At the sign of the Barking lion...

St John the Baptist, Barnby

At the sign of the Barking lion...

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www.suffolkchurches.co.uk - a journey through the churches of Suffolk

Barnby

Barnby Barnby

   
   
Margaret Edith Aldrich Rope: Ecce Agnus Dei   Of all Suffolk, I like cycling the north-east best. Drop me anywhere that's roughly in that area beyond a line drawn from Diss to Aldeburgh, and I'm happy. Mind you, there are a few roads up here that aren't such a joy, and one of them is the Beccles to Lowestoft road. For much of the Norfolk/Suffolk border, the traffic is on the Norfolk side of the Waveney; but here, it hurtles along relentlessly through what must once have been pretty little villages like Shipmeadow, Barsham, North Cove and Barnby.

It is easy to escape it; a quarter of a mile either side, and you wouldn't know it was there. But that is of little consolation to the pretty church of St John the Baptist, Barnby, which sits right beside it, protected only by a few cottages which front its ancient mound. Parking is about as difficult as it could be for any church in Suffolk.

I first came here about ten years ago. I was cycling from Lowestoft to Ipswich, a regular ride for me in those days which seemed to have an infinite variety of routes. Despite the traffic, it felt here that I was entering the proper countryside at last, and I was a little excited about visiting this church, if I am honest, as I had read so much about it. Coming back in 2009, the same excitement was tinged with an anticipation.

This gorgeous little church is 13th century, all of a piece. As is common in this part of Suffolk, there are no aisles and no clerestory, and not even a clear division between nave and chancel. The result is a long, tunnel-like structure uder a thatched roof. The east end is illuminated within by Margaret Rope's last great work, Christ standing with two of his Disciples beside St John the Baptist. A simple crucifixion is set below it, and would have formed a backing to an east-facing altar. It is amongst the finest 20th century glass in Suffolk. If you look closely, you will see her signature at the bottom, a tortoise. The sweet roundels depicting scenes from the St John the Baptist story set in the windows on the north side are also hers.

Margaret Edith Aldrich Rope: Crying in the Wilderness Margaret Edith Aldrich Rope: Baptism of Christ Margaret Edith Aldrich Rope: the Kingdom of Heaven is at hand 
Margaret Edith Aldrich Rope: John the Baptist Margaret Edith Aldrich Rope: Margaret Edith Aldrich Rope: Christ with John the Baptist, Peter and John Margaret Edith Aldrich Rope: crucified

These jewel-like windows punctuate an important sequence of the wall paintings, which have been extensively uncovered and restored in the 1990s. The best is the Annunciation scene above a Y-tracery window.. Mary is engrossed in her prayerbook, as the angel descends quietly behind her. Other paintings show scenes of the Passion and the Seven Works of Mercy.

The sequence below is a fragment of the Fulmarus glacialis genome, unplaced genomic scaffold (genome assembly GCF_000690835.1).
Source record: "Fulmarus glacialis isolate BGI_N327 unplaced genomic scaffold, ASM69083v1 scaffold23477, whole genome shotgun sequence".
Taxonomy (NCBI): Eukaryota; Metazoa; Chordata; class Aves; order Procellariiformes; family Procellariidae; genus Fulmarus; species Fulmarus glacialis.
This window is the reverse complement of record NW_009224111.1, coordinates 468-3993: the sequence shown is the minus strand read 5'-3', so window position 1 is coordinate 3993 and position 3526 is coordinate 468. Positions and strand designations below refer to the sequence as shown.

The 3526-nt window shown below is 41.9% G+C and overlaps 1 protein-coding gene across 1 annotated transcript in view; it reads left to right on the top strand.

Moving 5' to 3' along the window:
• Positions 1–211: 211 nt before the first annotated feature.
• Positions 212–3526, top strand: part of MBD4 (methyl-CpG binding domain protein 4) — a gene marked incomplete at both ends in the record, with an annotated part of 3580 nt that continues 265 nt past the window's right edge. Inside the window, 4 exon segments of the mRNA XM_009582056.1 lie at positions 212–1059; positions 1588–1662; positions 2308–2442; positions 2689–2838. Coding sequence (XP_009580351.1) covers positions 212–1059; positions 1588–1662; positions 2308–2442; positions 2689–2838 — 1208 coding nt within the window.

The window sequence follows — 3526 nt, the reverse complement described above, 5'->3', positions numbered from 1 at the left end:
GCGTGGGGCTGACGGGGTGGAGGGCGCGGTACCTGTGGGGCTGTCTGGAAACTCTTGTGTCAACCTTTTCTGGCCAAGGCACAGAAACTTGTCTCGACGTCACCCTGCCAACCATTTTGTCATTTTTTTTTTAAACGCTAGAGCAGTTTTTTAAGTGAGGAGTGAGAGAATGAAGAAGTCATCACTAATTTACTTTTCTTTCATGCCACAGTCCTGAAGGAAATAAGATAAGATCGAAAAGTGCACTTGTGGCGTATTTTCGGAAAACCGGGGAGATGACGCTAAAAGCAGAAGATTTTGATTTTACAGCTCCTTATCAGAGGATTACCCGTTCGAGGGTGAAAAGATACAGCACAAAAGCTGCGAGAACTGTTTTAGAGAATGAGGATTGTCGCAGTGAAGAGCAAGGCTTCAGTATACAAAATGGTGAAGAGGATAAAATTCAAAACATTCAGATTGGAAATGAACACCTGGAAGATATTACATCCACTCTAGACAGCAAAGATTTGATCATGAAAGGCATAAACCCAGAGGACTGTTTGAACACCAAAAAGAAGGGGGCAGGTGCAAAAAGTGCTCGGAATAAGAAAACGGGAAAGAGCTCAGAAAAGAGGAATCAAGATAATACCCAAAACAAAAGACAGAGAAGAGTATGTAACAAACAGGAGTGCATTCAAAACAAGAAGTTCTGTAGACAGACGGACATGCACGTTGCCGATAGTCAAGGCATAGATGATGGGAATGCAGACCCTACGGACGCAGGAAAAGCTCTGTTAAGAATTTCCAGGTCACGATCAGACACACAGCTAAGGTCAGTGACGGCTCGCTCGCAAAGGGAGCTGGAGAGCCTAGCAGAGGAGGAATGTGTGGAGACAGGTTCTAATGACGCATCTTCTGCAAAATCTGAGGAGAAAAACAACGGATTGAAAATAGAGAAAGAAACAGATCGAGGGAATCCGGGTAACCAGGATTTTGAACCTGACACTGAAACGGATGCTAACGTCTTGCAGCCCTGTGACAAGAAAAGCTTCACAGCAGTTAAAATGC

seven works of mercy St Christopher Annunciation St Gabriel at the Annunciation

St John the Baptist has a 15th century banner-stave locker, in which pre-Reformation liturgical regalia were stored. There are about a dozen of these surviving in Suffolk, mainly in this area. What makes Barnby's remarkable, however, is that it retains its original door, a unique survival in all England. It is set into the north wall of the nave. It is smaller than the others, and the door of ancient wood is pierced with tracery. And yet, one glance at it tells you that it was never finished. Photographs from the 1930s show the door hung the other way up, but it has now been restored correctly. The locker itself is still in use,but mundanely, for storing hymn books.

The early 20th century rood beam and cross have been reset rather oddly at the west end of the nave, beyond the font on its brightly painted pedestal.To the north, there are photographs and memorabilia depicting this church in its Anglo-catholic heyday of the 1920s and 1930s. One picture shows the clergy and choir. On the occasion of my first visit, the old gentleman who let me in saw me looking at this photograph, and observed sadly that "there's less than that of us in the whole congregation now."

One reason that I love this part of Suffolk is how, away from the towns, this is a land of many churches and few people. Barnby was once a busy railway halt, but that has all gone now. There was an American airbase here during the Second World War, which now functions as a heliport, with some industrial use as well. But, generally, not many people live around here.

Ten years ago, I had thought it hard to see how Barnby's church could survive and be sustained even within its joint parish with North Cove, other than perhaps as a rural outstation for weddings and funerals. However, I was delighted to discover on returning that, since my first visit, the numbers in the congregation here have actually gone up, and there are services at least once a fortnight. My expressed fear at the time, that this building must not be allowed to fall into the hands of the property developers at Diocesan House, is no longer an issue.

  Margaret Edith Aldrich Rope 1963
   

Simon Knott, December 2009

view east Margaret Edith Aldrich Rope view west font
G IV R orate pro anima

 

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